The European Union Capital Adequacy Directive follows the Basel II principle. It set standards for the capital adequacy and prudential regulation of credit institutions and investment firms. The capital adequacy directive has been amended and is likely to be supplemented or replaces by a single directly effective EU regulation n the near future. The capital adequacy directive applies to banks that hold deposits and other repayable funds and grant credit on their own account.
The first pillar sets out the principles for ascertaining the required capital. This may be determined under n external rating based approach or an internal rating-based approach, where the latter is permitted by the regulator. There is provision for risk rating in relation to credit, operational and market risk.
The second supervisory pillar requires the regulator to review the institution’s risk appraisal. Recent amendments require remuneration policy principles in relation to certain senior management.
The third pillar requires the disclosure in public of certain information.
The Basel rules proved hopelessly ineffective in the financial crisis. The Basel III system grew out of the failures of Basel II in the economic banking and financial crisis. It raised the required equity relative to risk-weighted assets progressively by 2015.
Banks were required to have additional capital buffers to withstand adverse shocks. The total equity capital is to be increased and tier 1 capital is to increase from 4 to 6 percent. The definition of capital is amended.
International standards have recommended the modification of the systems of remuneration linked to undue risk-taking. The financial crisis has reminded regulators that the critical role of banking in the economy is such that banks ought not to be allowed to take risks and be subject to moral hazard.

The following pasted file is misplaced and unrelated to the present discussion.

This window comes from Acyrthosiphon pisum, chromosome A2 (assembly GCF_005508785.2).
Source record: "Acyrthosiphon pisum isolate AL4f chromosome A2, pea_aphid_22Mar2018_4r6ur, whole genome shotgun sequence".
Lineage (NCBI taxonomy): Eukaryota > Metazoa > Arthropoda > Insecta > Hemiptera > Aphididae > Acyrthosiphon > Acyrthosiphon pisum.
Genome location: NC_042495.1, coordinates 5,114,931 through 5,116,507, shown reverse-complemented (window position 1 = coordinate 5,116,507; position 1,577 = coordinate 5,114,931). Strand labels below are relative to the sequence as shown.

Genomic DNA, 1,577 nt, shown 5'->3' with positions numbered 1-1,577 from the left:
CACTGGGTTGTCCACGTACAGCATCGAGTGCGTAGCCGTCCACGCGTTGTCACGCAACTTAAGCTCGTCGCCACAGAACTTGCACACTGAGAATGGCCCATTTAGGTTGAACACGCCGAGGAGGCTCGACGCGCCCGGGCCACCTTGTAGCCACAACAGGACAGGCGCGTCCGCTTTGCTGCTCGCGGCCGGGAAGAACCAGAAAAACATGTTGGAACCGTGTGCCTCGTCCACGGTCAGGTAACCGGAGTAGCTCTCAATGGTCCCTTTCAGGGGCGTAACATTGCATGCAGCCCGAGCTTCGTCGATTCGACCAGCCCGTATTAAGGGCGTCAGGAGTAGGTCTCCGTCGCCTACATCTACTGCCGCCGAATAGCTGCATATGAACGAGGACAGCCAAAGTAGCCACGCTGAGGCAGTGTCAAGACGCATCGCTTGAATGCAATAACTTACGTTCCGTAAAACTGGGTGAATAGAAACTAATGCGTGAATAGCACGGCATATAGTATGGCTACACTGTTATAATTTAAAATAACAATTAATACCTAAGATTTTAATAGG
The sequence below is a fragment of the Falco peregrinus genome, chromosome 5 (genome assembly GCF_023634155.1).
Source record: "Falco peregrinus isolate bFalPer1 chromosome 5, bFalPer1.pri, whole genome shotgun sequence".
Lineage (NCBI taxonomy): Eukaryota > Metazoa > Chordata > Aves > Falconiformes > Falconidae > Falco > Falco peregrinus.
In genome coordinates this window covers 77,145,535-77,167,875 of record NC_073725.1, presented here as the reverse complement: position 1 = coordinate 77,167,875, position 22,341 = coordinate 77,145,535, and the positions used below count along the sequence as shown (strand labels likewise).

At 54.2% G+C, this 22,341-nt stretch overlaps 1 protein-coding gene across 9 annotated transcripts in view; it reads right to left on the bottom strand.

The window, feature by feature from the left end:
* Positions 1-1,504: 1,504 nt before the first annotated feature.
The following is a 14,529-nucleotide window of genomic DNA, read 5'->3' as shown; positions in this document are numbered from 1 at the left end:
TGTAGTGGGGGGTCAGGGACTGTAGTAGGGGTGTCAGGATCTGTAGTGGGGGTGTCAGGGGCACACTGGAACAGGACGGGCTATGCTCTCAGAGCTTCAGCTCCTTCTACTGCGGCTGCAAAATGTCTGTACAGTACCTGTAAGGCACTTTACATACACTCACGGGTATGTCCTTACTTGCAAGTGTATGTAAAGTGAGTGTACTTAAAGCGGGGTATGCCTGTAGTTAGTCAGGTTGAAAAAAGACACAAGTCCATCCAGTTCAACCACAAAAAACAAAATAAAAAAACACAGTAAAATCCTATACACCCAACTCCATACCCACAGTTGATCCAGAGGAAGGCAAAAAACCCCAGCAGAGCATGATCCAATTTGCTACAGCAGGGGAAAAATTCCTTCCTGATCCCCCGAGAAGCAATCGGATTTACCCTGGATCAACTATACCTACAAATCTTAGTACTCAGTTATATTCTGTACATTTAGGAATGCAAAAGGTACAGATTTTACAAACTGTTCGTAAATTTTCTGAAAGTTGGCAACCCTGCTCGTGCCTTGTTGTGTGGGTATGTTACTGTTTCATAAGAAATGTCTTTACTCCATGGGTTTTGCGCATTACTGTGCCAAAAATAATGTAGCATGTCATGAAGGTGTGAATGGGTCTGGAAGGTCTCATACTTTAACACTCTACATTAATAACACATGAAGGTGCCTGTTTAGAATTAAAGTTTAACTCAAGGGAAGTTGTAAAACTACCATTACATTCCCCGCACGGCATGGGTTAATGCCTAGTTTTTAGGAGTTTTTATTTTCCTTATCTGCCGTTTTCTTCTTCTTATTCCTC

Mechanisms have been recommended for the resolution of insolvency in financial institutions without destabilizing the financial system. Strategically important financial institutions should have increased capacity to withstand risk due to their systematic importance. They should be more intensely supervised.
Revised EU Approach
Following the financial crisis, the European Union has modified the overall supervisory approach.
The European Systematic Risk Board is responsible for overall oversight of the financial system in order to prevent systematic risks in financial stability. It has the function of collecting information, identifying risk, issuing warnings and recommendations, following up the warnings, cooperating with other authorities and liaison with the IMF.
The ESRB consists of members of the ECB and central banks of the states together with a range of other representatives. The ESRB provides national regulators with information on risks relevant to their own requirements and responsibilities. The ESRB may issue recommendations to national authorities and warnings. It does not have legal power, but national regulators must respond and give justification if they do not follow the direction or recommendation.
The European supervisory authorities comprise the European Banking Authority, European Insurance, and Occupational Pension Authority and the European Securities and Market Authority. They are comprised of national regulators of the states.
The European Banking Authority consists of the representatives of the supervisory authorities
The European Banking Authority is to
- establish a common registry and supervisory standards:
- contribute to the consistent application of binding EU rules.
- organise and conduct peer review.
- undertake economic
- consider capital adequacy.